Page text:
The loss of a limb through illness or accident can be a truly devastating blow and, until recent years, prosthetics did not really offer much in the way of compensation for sufferers. False limbs tended to be clunky and clumsy, providing only basic functions and rudimentary in their construction.
That is now changing as the science of bionics advances at a rapid rate. Indeed, one of the biggest challenge when considering the developments is separating fact from science fiction. Increasingly, the two tend to blend into each other. Despite advances which have produced more effective prosthetics, there remains much to be achieved, with the biggest challenge the creation of prosthetics that are fully controlled by the brain.
Nevertheless, for a scientific field that is only sixty years old, bionics has made dramatic progress. Credit for the creation of the term “bionics” seems to lie with Jack. E. Steele, a worker at the Aeronautics Division House at the Wright-Patterson Air Force Base in Dayton, Ohio, in the United States in 1958. Steele was a medical doctor and Air Force Colonel and when he coined the term he was not referring to the concept of bionics as it has been popularised but to the study of biological systems and organisms to find solutions to problems in engineering.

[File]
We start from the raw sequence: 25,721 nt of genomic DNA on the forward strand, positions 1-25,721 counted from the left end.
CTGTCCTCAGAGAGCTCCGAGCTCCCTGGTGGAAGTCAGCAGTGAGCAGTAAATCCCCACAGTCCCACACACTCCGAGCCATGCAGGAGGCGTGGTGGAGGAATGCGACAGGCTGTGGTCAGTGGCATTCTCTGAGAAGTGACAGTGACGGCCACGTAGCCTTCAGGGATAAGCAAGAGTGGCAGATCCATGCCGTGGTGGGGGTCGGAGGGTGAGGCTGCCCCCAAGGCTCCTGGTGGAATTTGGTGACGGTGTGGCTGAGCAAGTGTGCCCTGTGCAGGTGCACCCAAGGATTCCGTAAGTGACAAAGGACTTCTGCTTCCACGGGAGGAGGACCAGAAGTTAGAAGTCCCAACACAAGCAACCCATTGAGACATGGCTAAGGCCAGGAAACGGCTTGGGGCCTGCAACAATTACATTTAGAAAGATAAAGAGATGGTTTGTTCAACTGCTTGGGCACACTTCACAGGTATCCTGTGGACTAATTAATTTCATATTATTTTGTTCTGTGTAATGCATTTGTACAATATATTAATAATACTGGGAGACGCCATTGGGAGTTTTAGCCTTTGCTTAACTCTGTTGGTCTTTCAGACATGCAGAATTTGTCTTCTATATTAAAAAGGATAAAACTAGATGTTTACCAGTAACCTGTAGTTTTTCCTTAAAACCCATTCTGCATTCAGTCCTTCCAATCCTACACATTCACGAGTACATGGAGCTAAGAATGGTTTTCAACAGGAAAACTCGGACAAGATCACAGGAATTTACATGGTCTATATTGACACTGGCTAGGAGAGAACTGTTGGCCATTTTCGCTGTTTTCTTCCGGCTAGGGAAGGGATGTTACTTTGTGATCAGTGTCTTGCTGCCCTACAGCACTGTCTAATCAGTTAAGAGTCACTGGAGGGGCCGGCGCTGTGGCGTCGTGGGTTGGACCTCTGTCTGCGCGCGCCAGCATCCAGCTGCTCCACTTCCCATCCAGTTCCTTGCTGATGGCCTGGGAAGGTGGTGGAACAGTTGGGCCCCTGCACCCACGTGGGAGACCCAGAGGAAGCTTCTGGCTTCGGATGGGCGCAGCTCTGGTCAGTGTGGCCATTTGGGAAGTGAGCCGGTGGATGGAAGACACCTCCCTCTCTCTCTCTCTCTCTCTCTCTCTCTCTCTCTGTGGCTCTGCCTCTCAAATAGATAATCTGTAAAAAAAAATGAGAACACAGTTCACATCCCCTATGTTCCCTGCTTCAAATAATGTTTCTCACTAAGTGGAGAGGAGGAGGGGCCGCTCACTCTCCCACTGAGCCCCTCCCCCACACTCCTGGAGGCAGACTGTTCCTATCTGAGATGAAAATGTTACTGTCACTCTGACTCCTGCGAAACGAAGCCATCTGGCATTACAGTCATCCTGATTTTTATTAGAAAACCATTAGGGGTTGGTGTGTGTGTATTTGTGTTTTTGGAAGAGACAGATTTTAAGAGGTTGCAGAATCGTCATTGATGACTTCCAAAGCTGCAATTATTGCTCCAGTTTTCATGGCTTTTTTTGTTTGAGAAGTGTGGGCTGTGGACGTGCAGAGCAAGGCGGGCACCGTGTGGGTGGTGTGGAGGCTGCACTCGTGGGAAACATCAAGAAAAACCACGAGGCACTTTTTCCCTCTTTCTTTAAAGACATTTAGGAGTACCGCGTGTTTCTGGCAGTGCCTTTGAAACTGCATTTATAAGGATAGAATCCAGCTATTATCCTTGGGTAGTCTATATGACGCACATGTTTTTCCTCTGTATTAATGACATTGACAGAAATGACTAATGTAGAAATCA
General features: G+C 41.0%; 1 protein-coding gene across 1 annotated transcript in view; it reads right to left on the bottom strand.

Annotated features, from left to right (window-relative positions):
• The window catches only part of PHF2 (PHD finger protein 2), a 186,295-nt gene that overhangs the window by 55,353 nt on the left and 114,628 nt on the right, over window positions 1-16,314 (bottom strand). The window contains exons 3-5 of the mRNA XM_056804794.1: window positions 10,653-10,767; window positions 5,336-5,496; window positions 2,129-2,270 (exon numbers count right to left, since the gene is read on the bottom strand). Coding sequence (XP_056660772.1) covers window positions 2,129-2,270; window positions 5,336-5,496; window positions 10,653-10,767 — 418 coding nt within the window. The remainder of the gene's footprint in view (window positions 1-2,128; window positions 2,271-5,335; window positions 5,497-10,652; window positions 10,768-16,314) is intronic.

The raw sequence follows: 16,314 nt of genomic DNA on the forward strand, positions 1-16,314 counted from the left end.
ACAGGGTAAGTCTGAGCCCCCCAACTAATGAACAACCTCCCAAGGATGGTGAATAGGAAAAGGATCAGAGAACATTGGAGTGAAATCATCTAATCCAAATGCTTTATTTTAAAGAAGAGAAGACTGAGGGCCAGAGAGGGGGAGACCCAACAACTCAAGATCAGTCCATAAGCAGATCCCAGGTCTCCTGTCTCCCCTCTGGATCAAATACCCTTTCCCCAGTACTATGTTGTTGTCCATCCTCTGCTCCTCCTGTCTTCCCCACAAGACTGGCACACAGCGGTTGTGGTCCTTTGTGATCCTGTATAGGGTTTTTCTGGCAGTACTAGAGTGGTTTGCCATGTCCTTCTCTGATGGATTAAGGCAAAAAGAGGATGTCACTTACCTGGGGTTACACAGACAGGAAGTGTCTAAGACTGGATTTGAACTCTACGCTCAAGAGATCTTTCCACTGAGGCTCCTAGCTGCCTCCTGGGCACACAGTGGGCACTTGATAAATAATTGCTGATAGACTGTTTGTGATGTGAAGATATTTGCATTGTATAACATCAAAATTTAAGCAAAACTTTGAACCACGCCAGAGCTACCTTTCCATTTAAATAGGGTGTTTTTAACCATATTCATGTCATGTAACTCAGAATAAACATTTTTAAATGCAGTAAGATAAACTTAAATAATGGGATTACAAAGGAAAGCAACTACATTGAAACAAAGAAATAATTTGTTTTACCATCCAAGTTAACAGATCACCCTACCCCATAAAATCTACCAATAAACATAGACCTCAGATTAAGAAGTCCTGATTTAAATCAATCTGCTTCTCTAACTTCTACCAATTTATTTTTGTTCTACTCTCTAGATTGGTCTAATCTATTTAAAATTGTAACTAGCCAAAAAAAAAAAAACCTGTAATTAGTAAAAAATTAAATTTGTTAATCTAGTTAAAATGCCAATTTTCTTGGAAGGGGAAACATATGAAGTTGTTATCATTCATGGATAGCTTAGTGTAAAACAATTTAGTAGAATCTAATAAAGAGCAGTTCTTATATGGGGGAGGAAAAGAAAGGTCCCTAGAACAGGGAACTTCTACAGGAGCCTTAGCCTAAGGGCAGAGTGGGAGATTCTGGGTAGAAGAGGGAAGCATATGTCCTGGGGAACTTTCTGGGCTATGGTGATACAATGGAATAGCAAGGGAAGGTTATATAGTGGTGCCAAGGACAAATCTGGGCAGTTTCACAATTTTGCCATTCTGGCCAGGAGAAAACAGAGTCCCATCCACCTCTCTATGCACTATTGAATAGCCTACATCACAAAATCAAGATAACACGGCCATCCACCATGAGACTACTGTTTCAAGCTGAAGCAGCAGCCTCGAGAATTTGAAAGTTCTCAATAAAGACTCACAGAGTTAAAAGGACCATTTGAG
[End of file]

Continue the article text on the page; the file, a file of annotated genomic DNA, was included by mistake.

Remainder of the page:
His work, and the new word, attracted the attention of science fiction writer Martin Caidin, who in 1972 wrote a book called Cyborg, which referenced Steele. This book, in turn, was the basis for The Six Million Dollar Man, the TV series which, while highly imaginative in its representation of a man who was rebuilt after a terrible accident, was instrumental in popularising the concept. In the years that followed, the gap between fact and fiction has narrowed as scientists develop devices that edge closer to mimicking the body’s natural functions.